Reliability of Upper Extremity Functional Performance Tests for the Non-overhead Athlete.
Riemann BL, Davies GJ.
Background: While there have been reliability studies conducted on several upper extremity functional performance tests (UEFPT), there are several complicating factors that inhibit the ability to draw definitive consensus about the reliability of the tests in both females and males. Having reliability estimates for UEFPT in the same cohort facilitates direct comparison of their relative and absolute reliability.
Purpose: To establish the test-retest reliability of the closed kinetic chain upper extremity stability test (CKCUEST), seated medicine ball chest pass test (SMBCPT) and hands-release push-up test (HRPUT) in a cohort of males and females with a history of non-overhead sport participation. A secondary purpose was to examine the associations between the three UEFPT.
Study Design: Test-retest reliability, single cohort study.
Methods: Forty adults (20 females, 20 males) with a history of non-overhead sport participation completed three UEFPT during two data collection sessions three to seven days apart. Measures of systematic bias, absolute reliability and relative reliability were computed between the sessions. Additionally, correlational analyses were conducted between the three UEFPT.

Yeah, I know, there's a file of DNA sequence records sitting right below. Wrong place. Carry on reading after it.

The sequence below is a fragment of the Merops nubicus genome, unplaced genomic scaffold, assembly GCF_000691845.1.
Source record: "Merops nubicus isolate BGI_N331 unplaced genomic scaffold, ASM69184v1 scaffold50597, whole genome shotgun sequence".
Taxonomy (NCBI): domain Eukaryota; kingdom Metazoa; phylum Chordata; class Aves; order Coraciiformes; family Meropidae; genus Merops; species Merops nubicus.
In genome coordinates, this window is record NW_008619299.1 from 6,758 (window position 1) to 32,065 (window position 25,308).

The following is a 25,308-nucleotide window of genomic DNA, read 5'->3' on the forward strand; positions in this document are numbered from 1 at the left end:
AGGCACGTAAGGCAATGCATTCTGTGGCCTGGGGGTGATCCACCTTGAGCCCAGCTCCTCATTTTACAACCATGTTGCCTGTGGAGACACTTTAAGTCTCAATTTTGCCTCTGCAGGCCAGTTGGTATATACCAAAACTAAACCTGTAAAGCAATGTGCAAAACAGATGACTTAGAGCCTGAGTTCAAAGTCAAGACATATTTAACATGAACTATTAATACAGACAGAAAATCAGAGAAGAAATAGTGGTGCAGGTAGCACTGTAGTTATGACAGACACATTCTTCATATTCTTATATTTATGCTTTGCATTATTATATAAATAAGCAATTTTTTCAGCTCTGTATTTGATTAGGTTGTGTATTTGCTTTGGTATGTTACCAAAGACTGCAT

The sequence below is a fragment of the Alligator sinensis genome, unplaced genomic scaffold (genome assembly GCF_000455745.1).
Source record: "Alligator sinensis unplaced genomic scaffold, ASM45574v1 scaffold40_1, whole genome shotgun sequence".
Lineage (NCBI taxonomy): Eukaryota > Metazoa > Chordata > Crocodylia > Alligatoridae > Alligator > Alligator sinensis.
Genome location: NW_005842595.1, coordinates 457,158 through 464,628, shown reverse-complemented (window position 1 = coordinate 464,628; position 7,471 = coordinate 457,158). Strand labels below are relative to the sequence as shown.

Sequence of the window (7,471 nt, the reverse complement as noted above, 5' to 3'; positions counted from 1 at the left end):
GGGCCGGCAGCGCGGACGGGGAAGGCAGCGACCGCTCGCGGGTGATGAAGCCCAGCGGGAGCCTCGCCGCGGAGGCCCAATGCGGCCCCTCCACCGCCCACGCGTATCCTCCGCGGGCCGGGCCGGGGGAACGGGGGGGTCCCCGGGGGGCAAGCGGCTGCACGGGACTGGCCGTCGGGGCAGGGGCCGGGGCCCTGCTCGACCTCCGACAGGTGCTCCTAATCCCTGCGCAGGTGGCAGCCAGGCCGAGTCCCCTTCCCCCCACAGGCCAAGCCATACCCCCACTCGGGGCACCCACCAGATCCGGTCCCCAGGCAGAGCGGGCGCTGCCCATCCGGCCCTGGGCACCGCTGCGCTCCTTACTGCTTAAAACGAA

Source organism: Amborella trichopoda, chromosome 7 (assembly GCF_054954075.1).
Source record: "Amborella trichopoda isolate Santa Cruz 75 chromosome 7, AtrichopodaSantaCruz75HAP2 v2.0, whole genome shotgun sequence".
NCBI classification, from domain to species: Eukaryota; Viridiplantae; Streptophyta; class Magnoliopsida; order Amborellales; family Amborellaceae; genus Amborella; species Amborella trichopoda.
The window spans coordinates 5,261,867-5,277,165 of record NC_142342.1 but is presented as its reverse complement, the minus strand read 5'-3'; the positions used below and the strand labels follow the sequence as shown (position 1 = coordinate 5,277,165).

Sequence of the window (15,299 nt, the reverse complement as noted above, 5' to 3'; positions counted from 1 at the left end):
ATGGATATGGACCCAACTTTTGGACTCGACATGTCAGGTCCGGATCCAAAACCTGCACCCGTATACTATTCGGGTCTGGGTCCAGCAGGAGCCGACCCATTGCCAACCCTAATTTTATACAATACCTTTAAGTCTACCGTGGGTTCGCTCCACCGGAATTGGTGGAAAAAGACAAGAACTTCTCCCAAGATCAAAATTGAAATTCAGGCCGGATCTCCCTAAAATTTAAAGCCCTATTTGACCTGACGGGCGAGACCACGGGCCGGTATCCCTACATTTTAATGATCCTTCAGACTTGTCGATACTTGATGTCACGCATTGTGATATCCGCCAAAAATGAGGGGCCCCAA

Results: Only the UECKCST (both sexes) demonstrated significant (p≤ 0.003) second session performance improvements. All three tests exhibited excellent relative reliability (intraclass correlational coefficients ≥ 0.823) and except for the HRPUT in males, coefficients of variation were all below 8.8%. Except for a significant relationship (r=.691, p=0.001) between the UECKCST and SMBCPT for the females there were no other associations between the three UEFPT.
Conclusion: All three UEFPT demonstrated sufficient reliability. Thus, all three assessments can be used for serial assessments to progress a patient through rehabilitation as well as contribute to the criteria used in making return to sport decisions.
Level of Evidence: 3